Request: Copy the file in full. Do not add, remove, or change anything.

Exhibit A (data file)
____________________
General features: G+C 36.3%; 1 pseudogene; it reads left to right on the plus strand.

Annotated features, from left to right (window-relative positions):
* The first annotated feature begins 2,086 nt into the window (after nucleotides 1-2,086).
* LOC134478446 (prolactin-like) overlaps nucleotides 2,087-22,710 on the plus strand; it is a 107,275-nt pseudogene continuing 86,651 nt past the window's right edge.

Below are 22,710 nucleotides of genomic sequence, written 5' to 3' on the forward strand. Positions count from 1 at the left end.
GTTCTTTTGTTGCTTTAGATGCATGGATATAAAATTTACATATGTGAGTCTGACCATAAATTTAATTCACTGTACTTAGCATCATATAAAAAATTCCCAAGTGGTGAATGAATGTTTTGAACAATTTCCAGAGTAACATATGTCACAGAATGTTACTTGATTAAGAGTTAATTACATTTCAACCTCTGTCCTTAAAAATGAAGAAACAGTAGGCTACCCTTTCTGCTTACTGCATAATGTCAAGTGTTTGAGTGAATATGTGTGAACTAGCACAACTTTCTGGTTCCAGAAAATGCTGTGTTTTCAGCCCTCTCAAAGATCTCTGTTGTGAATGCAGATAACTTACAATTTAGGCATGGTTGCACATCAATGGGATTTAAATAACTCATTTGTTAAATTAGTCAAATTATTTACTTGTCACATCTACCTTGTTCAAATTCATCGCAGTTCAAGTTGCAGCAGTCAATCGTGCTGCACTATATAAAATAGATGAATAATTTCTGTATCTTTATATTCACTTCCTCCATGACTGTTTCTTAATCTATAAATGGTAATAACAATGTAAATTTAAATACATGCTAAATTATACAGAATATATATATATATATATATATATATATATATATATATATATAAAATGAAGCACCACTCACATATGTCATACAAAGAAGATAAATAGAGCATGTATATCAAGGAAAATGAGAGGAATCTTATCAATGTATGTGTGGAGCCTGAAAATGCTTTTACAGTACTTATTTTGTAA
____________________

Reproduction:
General features: G+C 36.3%; 1 pseudogene; it reads left to right on the plus strand.

Annotated features, from left to right (window-relative positions):
* The first annotated feature begins 2,086 nt into the window (after nucleotides 1-2,086).
* LOC134478446 (prolactin-like) overlaps nucleotides 2,087-22,710 on the plus strand; it is a 107,275-nt pseudogene continuing 86,651 nt past the window's right edge.

Below are 22,710 nucleotides of genomic sequence, written 5' to 3' on the forward strand. Positions count from 1 at the left end.
GTTCTTTTGTTGCTTTAGATGCATGGATATAAAATTTACATATGTGAGTCTGACCATAAATTTAATTCACTGTACTTAGCATCATATAAAAAATTCCCAAGTGGTGAATGAATGTTTTGAACAATTTCCAGAGTAACATATGTCACAGAATGTTACTTGATTAAGAGTTAATTACATTTCAACCTCTGTCCTTAAAAATGAAGAAACAGTAGGCTACCCTTTCTGCTTACTGCATAATGTCAAGTGTTTGAGTGAATATGTGTGAACTAGCACAACTTTCTGGTTCCAGAAAATGCTGTGTTTTCAGCCCTCTCAAAGATCTCTGTTGTGAATGCAGATAACTTACAATTTAGGCATGGTTGCACATCAATGGGATTTAAATAACTCATTTGTTAAATTAGTCAAATTATTTACTTGTCACATCTACCTTGTTCAAATTCATCGCAGTTCAAGTTGCAGCAGTCAATCGTGCTGCACTATATAAAATAGATGAATAATTTCTGTATCTTTATATTCACTTCCTCCATGACTGTTTCTTAATCTATAAATGGTAATAACAATGTAAATTTAAATACATGCTAAATTATACAGAATATATATATATATATATATATATATATATATATATATATATAAAATGAAGCACCACTCACATATGTCATACAAAGAAGATAAATAGAGCATGTATATCAAGGAAAATGAGAGGAATCTTATCAATGTATGTGTGGAGCCTGAAAATGCTTTTACAGTACTTATTTTGTAA